By David Silver
The Toyota (TM) saga continues this week as President Akio Toyoda is set to testify before Congress about what he knew and when, regarding the latest recalls. Over the past year, the Company has recalled more than 8.5 million vehicles for defects ranging from floor mats to brakes to accelerators that stick. The Company is also mulling a recall of Corollas after complaints about the vehicles' steering began to surface.
If the problems with the vehicles weren't enough, more than 44 class action lawsuits have been filed, and this morning the Company announced that it has received subpoenas from a US federal grand jury requesting documents related to unintended acceleration of its vehicles and the braking system of its Prius hybrid.
Additionally, Toyota indicated it received another subpoena from the Los Angeles office of the US Securities and Exchange Commission for documents related to sudden unintended acceleration and the Company's disclosure policies and practices.
Mr. Toyoda accepted Congressman Darrel Issa's (R – CA) invitation to appear before the House Government Reform and Oversight Committee. It is unlikely that we will learn anything ground breaking (or new for that matter) from Mr. Toyoda's testimony. I personally feel that the President of Toyota North America, Yoshi Inaba, would have more insight, but the PR nightmare that would have followed Mr. Toyoda shunning Congress would have overshadowed any additional insight and eventually the rebound for the Company.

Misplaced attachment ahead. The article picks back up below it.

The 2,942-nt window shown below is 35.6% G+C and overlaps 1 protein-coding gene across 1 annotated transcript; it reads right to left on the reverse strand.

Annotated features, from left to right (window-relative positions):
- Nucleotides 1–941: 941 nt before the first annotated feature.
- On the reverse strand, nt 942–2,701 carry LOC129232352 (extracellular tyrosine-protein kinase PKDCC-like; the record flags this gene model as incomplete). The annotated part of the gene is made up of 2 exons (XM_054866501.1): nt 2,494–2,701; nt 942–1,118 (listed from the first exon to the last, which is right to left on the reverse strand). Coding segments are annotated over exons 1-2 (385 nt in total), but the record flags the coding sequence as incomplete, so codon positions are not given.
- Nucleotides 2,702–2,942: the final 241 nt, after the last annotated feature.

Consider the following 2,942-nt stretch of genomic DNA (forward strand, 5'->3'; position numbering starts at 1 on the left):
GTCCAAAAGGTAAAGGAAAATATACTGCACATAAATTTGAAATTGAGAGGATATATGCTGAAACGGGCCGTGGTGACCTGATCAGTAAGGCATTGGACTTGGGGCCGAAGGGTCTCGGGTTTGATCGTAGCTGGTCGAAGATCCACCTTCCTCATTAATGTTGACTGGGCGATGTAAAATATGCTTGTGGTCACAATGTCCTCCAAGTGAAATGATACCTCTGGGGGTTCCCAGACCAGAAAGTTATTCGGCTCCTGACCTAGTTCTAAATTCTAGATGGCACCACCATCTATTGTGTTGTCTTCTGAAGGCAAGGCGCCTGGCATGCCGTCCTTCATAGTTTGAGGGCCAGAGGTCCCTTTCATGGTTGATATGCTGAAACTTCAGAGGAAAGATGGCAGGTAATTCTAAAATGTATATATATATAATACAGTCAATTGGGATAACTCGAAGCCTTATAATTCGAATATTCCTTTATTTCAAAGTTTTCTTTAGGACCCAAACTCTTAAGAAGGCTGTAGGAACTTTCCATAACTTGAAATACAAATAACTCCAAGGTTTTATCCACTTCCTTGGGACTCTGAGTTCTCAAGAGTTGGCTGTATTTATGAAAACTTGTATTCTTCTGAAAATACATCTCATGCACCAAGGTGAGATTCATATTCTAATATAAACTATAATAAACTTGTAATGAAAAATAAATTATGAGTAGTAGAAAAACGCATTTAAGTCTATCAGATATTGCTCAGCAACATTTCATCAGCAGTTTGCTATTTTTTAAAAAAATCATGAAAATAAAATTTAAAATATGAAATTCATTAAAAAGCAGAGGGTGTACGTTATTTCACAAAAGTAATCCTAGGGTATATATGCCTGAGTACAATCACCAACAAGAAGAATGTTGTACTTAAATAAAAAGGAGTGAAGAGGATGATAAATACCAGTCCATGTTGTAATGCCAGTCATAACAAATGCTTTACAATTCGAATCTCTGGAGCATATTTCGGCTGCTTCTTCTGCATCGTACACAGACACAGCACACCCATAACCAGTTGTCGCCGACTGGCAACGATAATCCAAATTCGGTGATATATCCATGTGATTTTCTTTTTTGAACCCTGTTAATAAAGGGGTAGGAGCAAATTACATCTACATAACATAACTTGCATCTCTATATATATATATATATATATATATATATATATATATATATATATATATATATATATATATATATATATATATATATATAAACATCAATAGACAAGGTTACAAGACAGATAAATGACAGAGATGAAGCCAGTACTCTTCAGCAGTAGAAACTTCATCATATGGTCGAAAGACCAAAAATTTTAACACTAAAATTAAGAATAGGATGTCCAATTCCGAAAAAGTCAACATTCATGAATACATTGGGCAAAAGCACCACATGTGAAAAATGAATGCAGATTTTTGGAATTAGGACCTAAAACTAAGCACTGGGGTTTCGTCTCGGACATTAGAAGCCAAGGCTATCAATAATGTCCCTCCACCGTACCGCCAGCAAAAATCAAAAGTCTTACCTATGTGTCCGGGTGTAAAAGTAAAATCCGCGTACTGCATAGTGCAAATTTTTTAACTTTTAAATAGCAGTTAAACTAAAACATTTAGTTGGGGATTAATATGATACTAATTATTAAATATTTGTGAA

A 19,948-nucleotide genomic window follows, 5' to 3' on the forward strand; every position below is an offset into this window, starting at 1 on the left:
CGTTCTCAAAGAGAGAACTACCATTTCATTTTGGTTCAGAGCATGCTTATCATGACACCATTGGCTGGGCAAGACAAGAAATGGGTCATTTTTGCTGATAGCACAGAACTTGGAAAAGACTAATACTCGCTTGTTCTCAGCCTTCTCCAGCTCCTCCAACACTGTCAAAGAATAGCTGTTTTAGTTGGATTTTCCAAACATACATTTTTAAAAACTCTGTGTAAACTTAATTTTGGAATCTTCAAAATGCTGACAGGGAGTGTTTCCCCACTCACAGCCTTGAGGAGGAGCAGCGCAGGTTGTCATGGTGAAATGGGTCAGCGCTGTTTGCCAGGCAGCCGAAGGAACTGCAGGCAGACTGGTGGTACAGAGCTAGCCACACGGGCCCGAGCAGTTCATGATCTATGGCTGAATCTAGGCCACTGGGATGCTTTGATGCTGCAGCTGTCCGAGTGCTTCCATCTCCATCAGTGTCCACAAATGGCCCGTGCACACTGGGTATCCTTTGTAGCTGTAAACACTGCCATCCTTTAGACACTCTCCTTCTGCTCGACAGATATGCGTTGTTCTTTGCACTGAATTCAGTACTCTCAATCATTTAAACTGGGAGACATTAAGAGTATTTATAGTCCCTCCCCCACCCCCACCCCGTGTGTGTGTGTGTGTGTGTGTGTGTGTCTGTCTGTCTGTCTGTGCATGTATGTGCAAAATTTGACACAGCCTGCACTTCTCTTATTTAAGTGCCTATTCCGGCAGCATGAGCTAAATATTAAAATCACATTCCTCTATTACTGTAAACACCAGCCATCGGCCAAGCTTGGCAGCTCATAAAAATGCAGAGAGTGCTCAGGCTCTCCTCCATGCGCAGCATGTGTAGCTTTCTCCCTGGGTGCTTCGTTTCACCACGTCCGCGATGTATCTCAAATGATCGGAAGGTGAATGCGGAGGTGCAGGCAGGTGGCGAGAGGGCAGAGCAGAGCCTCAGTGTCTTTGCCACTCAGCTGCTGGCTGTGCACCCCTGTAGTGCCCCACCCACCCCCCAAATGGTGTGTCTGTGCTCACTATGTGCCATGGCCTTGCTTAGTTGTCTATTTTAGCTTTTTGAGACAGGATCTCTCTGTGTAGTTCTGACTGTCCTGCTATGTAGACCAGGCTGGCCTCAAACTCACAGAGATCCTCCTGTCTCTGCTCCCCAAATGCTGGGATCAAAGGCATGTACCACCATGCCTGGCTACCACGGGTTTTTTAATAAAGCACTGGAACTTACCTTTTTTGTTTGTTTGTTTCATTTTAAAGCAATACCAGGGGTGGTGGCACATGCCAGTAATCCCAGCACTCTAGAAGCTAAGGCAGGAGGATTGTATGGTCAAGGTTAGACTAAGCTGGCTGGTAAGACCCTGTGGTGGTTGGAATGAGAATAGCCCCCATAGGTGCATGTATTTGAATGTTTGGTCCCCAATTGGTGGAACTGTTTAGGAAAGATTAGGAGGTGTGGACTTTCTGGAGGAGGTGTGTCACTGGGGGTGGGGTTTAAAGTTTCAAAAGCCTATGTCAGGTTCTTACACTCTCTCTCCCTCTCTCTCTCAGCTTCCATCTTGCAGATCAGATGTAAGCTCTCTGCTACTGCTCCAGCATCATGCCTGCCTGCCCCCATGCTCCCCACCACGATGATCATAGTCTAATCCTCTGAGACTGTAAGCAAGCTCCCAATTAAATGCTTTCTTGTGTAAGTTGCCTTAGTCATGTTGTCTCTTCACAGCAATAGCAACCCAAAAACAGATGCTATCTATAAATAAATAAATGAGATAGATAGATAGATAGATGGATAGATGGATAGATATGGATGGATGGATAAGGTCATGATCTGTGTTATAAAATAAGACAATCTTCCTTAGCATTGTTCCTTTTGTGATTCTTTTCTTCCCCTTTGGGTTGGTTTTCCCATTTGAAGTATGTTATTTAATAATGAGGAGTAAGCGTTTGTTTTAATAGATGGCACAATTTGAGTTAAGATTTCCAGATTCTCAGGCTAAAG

It may take a few months for all the fixes to be made to the Company's cars and manufacturing facilities, but it will take years for the structure of the Company to change, and probably longer for all the lawsuits to be finished. I've heard a few lawyers on TV over the past few days discussing their cases, and sadly, each and every one of them proclaimed that it was their duty to punish this company. Throughout the entire interview, I was thinking to myself, ‘wait, what about the people you represent? Aren't you supposed to be helping them?'
Testimonies start on Tuesday and are sure to bring some fireworks. It would be great to see more than half of the committee's seats filled with the members. This news affects people from about every constituency, and the number of open seats really could show how important this topic is, and how much of a scapegoat Toyota will be.
Toyota was (and in many cases still is) a model for how to grow a Company on a global scale. Many smaller auto manufacturers are following Toyota's model. The test of a good company is not whether or not it makes mistakes (every company makes mistakes), but what it learns from them and how quickly they implement the newfound knowledge to change those mistakes. Toyota is still in that little grace period, but it needs to get moving to show that it belongs at the top of auto world.
Disclosure: No positions